A lot has been going on in New Jersey lately, what with a radio hosts asinine remarks about a Rutgers basketball team, our Governor showing us why buckling-up is the law, and today news about a foiled terrorist plot to kill soldiers at Ft. Dix plus consideration is being given to actually acting like civilized people and doing away with the death penalty. As for the death penalty story, I found one opponent’s comment particularly interesting. Sen. Nicholas Asselta (R-NJ) had this pearl to share with us;
How can you not impose the death penalty on people like
Osama bin Laden?
I didn’t know we had found him and he was to be executed by the state of New Jersey. Indeed folks, the first three letters of his last name is all the description needed for this particular senator.
The foiled terrorist plot story, however, is something different entirely. Thanks to a vigilant store employee reported something suspicious when some men asked for a tape of them shooting automatic weapons and shouting “Allah Akbar” to DVD; the 6 men were caught when they tried to purchase AK-47’s and other heavy weapons from an FBI agent. At the moment they don’t seem to have any international affiliations to terrorist organizations, but it is disturbing nonetheless.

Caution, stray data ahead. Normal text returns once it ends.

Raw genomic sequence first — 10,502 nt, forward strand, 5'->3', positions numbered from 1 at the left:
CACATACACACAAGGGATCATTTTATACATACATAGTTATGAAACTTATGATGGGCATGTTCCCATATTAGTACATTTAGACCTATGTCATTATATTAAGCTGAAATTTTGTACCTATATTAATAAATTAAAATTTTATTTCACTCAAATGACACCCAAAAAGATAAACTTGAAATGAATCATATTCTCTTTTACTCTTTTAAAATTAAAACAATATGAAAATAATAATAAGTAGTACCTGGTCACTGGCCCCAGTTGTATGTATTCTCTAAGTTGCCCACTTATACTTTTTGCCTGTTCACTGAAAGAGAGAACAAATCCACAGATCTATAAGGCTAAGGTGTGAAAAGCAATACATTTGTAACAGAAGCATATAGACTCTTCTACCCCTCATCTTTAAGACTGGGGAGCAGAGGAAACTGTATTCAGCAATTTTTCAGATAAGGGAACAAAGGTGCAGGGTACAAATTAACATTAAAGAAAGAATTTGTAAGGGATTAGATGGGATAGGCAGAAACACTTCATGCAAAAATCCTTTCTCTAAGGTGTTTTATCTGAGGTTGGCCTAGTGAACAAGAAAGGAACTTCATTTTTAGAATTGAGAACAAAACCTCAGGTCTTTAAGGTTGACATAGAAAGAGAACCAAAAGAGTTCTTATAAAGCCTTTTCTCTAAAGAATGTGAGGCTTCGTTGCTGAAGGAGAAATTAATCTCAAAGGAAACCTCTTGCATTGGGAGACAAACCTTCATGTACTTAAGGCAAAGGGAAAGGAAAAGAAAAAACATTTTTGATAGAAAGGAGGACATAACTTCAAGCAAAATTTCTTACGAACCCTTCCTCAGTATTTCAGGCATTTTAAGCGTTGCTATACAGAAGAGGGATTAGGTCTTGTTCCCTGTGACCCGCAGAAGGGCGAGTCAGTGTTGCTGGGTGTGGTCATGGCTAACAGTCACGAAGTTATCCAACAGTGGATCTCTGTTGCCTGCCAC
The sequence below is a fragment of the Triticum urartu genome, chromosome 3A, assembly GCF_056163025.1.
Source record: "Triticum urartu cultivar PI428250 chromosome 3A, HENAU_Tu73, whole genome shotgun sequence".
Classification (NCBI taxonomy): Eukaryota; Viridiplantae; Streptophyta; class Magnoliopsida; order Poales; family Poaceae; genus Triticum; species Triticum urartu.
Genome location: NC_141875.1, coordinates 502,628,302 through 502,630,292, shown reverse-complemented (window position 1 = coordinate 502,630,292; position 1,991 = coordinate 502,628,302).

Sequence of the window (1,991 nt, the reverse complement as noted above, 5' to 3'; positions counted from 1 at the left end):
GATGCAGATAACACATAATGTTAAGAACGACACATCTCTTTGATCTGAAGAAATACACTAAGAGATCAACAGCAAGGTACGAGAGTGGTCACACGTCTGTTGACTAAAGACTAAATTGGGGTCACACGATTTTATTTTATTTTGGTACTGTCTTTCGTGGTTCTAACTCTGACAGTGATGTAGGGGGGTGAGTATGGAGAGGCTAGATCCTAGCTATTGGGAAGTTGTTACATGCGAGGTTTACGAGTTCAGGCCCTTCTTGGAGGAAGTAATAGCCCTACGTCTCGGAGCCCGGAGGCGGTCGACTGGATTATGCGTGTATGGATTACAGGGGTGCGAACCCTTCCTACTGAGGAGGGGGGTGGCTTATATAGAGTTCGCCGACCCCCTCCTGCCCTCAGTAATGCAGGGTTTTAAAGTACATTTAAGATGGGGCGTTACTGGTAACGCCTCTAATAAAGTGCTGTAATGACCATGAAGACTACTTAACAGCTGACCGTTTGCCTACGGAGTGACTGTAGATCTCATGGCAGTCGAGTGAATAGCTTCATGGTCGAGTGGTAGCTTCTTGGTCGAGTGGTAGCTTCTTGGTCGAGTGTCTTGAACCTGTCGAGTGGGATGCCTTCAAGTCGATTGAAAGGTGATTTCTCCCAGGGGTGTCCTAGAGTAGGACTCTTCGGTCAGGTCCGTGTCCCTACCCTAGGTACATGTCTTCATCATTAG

What most interested me comes at the tail of the article, where Sohail Mohammed (a lawyer who represented Muslims detained after the Sept. 11th terrorist attacks) was quoted as follows;
“But when the government says `Islamic militants,’ it sends a message to the public that Islam and militancy are synonymous. Don’t equate actions with religion.”
“Don’t equate actions with religion” eh? I’m not about to suggest that all Muslims are militants and wish to impose an Islamic theocracy on the world (that would be a bold-faced lie), but it does strike me as odd than many Muslim men are prone to violence and claim they want to kill others in the name of their god. If someone claims to be pious and finds a scriptural basis for killing others, their actions cannot be totally disassociated from religion; religion is not some free-floating thing that is an ideal where we can all pick and choose who really gets it and who doesn’t. To me, the actions of practitioners of a religion often speak to the values of that particular belief system, and while I agree that not all Muslims are extremists or fundamentalists we can’t keep sweeping religiously-based terrorism under the rug and say “Well, they just didn’t get it.”